Like many professional mechanics, I don’t spend my time under the hood of a car to answer questions. I’m there to do my job, and that’s fix the car. But, there are those occasions when one of those rubberneckers is leaning over the fender and you know at some point they’re going to ask, “Whatcha doing now?” I seriously want to break out into a long dissertation of how I’ve been building this canoe. It’s probably best I don’t paddle in that direction, as I’d have to explain the canoe thing.
Being so involved in your work is one thing. Being asked questions while you’re working is another. Sometimes it’s not a problem, while other times it throws you so far off you’ve got to regroup your thoughts and start all over again. I’ve often wondered how a psychologist would interpret some of the things I hear at the shop. Maybe I really don’t want know, maybe I’m the crazy one and everyone else is just building their own canoes.
A perfect example was a hot afternoon with several jobs going all at once. The shop was buzzing and everybody was super busy when this guy came to the service counter. “Ya got a second? OK, OK, like… I changed the starter, the battery, and the ignition switch. Then, I changed the window switch, all the relays, and the fuel pump. I was told it could be the power steering pump, so I changed that too, and while I was at it, me and a buddy replaced the heater core. So, so, how much do ya charge to look at my car?”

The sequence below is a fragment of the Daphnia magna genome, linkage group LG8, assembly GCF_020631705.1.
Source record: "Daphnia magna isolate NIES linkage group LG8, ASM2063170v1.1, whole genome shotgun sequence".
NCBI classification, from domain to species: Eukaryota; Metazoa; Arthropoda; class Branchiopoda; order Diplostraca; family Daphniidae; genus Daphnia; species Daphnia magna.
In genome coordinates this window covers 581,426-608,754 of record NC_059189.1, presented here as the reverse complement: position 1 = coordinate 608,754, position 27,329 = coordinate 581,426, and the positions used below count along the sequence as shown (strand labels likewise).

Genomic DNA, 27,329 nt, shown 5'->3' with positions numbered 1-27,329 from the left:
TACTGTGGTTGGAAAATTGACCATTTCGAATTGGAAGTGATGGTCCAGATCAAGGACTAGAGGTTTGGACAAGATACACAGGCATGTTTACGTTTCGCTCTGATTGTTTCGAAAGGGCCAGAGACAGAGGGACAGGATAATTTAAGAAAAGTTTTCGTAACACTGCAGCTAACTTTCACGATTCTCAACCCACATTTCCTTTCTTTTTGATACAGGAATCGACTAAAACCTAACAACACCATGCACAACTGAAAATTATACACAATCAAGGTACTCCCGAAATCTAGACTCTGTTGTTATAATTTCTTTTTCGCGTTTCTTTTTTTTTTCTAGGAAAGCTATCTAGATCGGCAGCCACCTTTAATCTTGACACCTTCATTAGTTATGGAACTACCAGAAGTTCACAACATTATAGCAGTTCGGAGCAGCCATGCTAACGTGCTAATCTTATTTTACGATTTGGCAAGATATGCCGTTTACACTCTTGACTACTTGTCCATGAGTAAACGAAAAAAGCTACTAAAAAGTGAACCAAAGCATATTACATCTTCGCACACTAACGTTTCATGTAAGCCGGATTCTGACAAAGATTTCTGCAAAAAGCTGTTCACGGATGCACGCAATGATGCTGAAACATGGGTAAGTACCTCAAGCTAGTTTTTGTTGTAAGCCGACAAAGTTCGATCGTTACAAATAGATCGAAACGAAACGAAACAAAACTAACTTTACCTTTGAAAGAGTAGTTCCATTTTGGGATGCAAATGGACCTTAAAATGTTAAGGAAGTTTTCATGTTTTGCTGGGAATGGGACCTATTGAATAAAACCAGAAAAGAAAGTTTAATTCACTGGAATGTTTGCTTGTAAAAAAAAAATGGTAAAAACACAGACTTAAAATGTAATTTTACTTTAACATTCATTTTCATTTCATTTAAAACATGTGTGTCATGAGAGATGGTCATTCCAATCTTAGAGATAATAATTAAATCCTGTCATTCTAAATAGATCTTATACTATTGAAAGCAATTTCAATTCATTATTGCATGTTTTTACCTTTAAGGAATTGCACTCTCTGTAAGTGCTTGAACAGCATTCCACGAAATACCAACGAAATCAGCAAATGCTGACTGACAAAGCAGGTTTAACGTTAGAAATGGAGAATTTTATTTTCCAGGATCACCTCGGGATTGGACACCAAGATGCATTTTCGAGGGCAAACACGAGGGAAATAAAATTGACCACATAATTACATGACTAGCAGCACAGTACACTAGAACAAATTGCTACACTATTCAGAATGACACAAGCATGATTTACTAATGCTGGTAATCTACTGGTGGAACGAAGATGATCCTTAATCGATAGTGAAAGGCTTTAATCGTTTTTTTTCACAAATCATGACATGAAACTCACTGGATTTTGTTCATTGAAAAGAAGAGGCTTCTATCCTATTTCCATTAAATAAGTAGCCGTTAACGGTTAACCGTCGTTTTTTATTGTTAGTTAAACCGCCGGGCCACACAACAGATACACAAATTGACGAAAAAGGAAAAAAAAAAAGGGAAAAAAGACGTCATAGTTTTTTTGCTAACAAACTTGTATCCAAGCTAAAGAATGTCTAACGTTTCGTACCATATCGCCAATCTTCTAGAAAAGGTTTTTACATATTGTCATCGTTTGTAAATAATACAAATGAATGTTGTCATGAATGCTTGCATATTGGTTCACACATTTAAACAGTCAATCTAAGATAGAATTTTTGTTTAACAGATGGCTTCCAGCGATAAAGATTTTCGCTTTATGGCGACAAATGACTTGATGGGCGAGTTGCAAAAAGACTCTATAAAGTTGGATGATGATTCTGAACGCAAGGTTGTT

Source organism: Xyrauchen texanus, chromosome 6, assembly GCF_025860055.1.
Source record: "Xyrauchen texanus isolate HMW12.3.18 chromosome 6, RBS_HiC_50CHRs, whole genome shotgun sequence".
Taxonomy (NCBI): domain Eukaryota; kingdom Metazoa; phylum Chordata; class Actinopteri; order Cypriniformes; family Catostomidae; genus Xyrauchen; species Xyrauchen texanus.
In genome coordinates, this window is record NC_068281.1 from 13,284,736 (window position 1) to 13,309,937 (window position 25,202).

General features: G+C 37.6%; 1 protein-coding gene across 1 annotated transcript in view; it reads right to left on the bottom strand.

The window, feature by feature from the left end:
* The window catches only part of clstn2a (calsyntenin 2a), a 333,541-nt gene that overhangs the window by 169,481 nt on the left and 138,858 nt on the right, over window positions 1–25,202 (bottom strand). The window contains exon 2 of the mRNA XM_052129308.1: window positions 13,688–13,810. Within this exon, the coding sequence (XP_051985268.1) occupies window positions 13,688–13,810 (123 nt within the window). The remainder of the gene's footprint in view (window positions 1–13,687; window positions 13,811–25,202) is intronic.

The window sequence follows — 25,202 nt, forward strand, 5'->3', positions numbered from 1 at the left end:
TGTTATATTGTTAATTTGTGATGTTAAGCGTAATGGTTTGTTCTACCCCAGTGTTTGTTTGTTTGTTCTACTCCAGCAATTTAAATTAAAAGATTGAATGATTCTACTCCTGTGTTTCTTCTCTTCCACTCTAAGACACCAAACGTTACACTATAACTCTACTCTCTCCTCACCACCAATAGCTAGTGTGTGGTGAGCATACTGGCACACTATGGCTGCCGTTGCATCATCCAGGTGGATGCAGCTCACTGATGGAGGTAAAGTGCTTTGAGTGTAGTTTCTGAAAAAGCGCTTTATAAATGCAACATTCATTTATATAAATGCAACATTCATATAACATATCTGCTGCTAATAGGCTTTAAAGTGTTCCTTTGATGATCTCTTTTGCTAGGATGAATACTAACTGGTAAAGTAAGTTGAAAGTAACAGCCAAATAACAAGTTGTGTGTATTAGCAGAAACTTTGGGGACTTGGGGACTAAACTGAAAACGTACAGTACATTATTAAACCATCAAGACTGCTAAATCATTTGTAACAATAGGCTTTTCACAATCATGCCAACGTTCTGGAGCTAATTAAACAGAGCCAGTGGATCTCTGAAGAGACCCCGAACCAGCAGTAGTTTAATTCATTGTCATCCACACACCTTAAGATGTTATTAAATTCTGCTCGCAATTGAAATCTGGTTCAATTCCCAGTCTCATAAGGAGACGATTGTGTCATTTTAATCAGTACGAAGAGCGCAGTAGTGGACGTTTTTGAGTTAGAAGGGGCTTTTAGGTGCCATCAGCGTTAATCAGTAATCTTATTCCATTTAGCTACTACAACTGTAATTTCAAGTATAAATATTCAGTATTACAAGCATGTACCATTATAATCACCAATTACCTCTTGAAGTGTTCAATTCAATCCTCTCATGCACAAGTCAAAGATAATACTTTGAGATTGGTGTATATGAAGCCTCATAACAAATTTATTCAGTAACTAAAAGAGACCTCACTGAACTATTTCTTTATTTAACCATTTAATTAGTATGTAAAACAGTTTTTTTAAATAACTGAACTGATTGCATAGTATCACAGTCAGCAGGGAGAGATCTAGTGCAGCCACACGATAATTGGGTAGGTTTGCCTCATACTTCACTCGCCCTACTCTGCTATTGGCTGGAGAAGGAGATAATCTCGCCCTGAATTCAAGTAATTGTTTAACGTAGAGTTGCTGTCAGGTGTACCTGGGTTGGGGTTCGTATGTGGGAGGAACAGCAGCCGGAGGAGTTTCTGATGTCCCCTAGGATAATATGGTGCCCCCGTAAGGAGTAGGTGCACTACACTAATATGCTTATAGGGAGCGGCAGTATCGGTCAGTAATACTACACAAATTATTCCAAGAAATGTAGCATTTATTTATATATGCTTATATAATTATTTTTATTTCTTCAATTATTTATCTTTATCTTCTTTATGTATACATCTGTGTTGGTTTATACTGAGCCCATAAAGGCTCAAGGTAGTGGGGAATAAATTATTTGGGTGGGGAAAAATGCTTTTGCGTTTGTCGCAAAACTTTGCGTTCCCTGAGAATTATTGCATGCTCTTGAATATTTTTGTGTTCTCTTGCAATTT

For me, I prefer the logical approach to answering customer’s questions. That is to answer each and every one of their concerns correctly and professionally. But in this case, which end of the canoe are we talking about? I’m not quite sure what I was really asked. There I am just paddling along (working out in the shop), doing my thing, and when I pull up to the shore line (run up to the service counter) somebody starts telling me about what parts they changed on their car and not necessarily problems I’m capable of solving. Do I ask this guy, “I take it the car doesn’t start?” or do I answer the only question that I actually heard? Is there more than one canoe involved in this story, or have I been paddling on the wrong lake all this time?
By now, I should have a whole fleet of canoes. But, I never ever seem to finish the first one, before I’m swept downstream on another adventure. There’s always another job, another phone call, and another, “Hey, do ya got a second to answer some questions?” Which usually leads to another canoe.